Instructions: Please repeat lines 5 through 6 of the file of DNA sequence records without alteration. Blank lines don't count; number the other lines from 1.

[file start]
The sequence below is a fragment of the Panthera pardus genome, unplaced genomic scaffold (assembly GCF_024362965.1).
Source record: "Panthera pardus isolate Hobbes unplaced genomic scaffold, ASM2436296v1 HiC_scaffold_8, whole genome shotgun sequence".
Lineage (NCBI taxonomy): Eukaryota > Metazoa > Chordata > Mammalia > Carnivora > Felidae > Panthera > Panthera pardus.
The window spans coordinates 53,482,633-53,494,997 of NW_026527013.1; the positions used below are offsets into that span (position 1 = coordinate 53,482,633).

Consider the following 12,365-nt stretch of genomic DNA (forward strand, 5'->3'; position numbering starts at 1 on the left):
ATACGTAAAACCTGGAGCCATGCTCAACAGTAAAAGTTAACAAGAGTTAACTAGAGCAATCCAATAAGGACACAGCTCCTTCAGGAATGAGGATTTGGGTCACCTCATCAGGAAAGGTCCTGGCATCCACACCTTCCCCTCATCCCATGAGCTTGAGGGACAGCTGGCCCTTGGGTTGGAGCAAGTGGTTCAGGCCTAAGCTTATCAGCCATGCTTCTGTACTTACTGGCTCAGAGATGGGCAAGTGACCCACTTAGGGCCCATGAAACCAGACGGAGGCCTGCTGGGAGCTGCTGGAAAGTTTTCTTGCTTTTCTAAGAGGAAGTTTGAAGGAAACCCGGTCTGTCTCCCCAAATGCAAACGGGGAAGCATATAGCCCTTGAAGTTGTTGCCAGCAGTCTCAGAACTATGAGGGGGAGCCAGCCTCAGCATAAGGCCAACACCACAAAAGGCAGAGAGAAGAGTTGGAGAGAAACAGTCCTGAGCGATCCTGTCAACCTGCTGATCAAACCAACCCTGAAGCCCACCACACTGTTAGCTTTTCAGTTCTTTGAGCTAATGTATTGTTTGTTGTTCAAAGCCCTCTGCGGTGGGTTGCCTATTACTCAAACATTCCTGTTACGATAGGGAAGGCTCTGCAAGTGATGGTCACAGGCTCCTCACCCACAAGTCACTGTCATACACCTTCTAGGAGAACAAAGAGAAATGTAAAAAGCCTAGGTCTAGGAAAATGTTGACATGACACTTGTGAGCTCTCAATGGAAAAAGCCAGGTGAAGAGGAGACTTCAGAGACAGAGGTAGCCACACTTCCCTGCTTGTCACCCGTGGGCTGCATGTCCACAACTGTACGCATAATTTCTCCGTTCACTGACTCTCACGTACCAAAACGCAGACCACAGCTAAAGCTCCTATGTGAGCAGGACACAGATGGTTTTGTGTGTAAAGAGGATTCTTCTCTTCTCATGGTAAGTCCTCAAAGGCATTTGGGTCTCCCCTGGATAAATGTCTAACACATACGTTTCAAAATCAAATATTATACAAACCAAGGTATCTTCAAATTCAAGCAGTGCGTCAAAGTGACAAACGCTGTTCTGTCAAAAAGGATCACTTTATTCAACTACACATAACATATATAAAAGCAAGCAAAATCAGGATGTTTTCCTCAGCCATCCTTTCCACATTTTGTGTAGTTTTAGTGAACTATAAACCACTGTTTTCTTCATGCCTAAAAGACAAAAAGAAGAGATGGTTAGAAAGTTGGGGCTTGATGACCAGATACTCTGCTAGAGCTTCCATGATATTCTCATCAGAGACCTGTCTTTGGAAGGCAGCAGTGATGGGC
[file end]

Consider the following 12,365-nt stretch of genomic DNA (forward strand, 5'->3'; position numbering starts at 1 on the left):
ATACGTAAAACCTGGAGCCATGCTCAACAGTAAAAGTTAACAAGAGTTAACTAGAGCAATCCAATAAGGACACAGCTCCTTCAGGAATGAGGATTTGGGTCACCTCATCAGGAAAGGTCCTGGCATCCACACCTTCCCCTCATCCCATGAGCTTGAGGGACAGCTGGCCCTTGGGTTGGAGCAAGTGGTTCAGGCCTAAGCTTATCAGCCATGCTTCTGTACTTACTGGCTCAGAGATGGGCAAGTGACCCACTTAGGGCCCATGAAACCAGACGGAGGCCTGCTGGGAGCTGCTGGAAAGTTTTCTTGCTTTTCTAAGAGGAAGTTTGAAGGAAACCCGGTCTGTCTCCCCAAATGCAAACGGGGAAGCATATAGCCCTTGAAGTTGTTGCCAGCAGTCTCAGAACTATGAGGGGGAGCCAGCCTCAGCATAAGGCCAACACCACAAAAGGCAGAGAGAAGAGTTGGAGAGAAACAGTCCTGAGCGATCCTGTCAACCTGCTGATCAAACCAACCCTGAAGCCCACCACACTGTTAGCTTTTCAGTTCTTTGAGCTAATGTATTGTTTGTTGTTCAAAGCCCTCTGCGGTGGGTTGCCTATTACTCAAACATTCCTGTTACGATAGGGAAGGCTCTGCAAGTGATGGTCACAGGCTCCTCACCCACAAGTCACTGTCATACACCTTCTAGGAGAACAAAGAGAAATGTAAAAAGCCTAGGTCTAGGAAAATGTTGACATGACACTTGTGAGCTCTCAATGGAAAAAGCCAGGTGAAGAGGAGACTTCAGAGACAGAGGTAGCCACACTTCCCTGCTTGTCACCCGTGGGCTGCATGTCCACAACTGTACGCATAATTTCTCCGTTCACTGACTCTCACGTACCAAAACGCAGACCACAGCTAAAGCTCCTATGTGAGCAGGACACAGATGGTTTTGTGTGTAAAGAGGATTCTTCTCTTCTCATGGTAAGTCCTCAAAGGCATTTGGGTCTCCCCTGGATAAATGTCTAACACATACGTTTCAAAATCAAATATTATACAAACCAAGGTATCTTCAAATTCAAGCAGTGCGTCAAAGTGACAAACGCTGTTCTGTCAAAAAGGATCACTTTATTCAACTACACATAACATATATAAAAGCAAGCAAAATCAGGATGTTTTCCTCAGCCATCCTTTCCACATTTTGTGTAGTTTTAGTGAACTATAAACCACTGTTTTCTTCATGCCTAAAAGACAAAAAGAAGAGATGGTTAGAAAGTTGGGGCTTGATGACCAGATACTCTGCTAGAGCTTCCATGATATTCTCATCAGAGACCTGTCTTTGGAAGGCAGCAGTGATGGGC